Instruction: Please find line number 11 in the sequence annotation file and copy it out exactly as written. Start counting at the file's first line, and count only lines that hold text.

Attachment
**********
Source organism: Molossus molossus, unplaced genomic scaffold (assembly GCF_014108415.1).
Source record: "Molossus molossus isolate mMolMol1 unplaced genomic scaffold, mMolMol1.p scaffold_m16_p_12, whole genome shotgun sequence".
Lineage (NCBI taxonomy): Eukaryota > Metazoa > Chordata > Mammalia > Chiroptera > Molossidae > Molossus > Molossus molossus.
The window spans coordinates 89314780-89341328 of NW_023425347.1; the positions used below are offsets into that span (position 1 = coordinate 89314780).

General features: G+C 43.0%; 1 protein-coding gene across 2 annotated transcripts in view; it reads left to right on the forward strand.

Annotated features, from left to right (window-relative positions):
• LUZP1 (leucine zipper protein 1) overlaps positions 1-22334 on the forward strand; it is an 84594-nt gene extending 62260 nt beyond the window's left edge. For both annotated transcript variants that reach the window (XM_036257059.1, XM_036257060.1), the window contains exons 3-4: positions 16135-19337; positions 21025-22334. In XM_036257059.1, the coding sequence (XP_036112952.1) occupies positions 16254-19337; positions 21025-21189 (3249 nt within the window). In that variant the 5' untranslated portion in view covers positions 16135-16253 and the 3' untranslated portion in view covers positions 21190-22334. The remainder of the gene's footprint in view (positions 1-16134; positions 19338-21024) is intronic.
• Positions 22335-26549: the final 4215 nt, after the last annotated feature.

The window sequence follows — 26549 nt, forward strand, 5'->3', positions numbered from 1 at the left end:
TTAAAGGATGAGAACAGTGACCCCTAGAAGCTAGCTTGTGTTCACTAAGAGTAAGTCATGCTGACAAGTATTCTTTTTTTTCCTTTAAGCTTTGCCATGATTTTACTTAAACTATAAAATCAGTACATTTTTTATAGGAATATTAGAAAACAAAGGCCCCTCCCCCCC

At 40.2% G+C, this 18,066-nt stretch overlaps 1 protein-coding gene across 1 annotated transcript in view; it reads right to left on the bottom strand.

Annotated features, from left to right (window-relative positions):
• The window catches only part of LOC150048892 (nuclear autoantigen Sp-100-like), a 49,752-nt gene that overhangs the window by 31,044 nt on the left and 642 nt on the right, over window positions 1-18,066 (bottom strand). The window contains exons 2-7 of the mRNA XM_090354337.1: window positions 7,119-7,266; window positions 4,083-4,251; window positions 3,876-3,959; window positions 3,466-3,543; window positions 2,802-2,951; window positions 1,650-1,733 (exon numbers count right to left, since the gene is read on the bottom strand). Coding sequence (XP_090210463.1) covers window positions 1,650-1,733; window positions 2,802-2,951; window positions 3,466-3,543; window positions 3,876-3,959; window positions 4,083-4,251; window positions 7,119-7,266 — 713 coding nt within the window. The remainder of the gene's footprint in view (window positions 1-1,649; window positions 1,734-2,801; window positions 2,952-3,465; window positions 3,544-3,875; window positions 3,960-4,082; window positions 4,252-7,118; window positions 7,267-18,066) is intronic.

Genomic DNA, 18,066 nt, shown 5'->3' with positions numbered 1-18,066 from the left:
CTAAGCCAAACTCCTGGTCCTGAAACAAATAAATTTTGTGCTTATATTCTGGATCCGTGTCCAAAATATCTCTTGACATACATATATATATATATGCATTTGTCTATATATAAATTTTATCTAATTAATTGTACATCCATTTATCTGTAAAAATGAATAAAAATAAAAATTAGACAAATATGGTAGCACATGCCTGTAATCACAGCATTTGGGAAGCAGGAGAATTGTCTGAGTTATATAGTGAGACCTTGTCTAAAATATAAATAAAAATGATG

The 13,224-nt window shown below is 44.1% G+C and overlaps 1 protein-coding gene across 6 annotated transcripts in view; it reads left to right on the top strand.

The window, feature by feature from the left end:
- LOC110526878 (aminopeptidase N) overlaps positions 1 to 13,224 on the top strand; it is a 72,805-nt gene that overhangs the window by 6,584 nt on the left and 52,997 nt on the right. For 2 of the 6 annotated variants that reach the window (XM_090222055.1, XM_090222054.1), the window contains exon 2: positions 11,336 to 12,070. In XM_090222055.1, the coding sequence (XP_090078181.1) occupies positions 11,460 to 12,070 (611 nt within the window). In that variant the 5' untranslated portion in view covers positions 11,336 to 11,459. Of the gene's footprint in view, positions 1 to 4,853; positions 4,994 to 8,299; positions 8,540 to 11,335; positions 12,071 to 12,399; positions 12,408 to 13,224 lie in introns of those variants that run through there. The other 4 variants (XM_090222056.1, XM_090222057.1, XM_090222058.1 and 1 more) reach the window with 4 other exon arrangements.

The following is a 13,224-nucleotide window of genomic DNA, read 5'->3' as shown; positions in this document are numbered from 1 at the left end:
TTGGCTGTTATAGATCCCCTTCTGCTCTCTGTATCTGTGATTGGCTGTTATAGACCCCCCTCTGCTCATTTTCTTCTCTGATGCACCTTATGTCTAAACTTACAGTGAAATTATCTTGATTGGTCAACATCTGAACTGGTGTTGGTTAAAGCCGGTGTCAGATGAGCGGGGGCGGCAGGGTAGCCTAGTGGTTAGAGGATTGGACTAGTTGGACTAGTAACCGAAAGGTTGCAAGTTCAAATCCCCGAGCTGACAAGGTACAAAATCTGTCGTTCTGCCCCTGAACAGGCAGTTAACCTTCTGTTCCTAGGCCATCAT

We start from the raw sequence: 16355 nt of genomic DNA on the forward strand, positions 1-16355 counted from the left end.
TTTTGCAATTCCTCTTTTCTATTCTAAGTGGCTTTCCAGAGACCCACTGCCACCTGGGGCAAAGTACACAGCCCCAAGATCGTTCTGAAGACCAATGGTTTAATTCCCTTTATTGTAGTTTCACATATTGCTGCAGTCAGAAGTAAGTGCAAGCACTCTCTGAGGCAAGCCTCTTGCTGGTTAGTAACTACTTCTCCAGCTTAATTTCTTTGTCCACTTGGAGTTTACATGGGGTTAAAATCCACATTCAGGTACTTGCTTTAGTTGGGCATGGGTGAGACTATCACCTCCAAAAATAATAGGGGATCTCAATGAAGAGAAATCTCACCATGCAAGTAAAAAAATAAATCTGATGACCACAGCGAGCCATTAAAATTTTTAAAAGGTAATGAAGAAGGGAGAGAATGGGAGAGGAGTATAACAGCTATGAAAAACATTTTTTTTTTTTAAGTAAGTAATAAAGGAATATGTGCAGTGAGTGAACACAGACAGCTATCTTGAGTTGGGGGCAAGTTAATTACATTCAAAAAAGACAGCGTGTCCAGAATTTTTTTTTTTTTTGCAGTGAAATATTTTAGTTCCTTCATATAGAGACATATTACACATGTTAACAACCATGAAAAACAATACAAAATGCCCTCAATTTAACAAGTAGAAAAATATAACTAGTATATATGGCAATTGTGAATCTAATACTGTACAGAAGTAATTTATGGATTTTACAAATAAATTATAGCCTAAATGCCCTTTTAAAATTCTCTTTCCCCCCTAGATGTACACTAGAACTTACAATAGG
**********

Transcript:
At 40.2% G+C, this 18,066-nt stretch overlaps 1 protein-coding gene across 1 annotated transcript in view; it reads right to left on the bottom strand.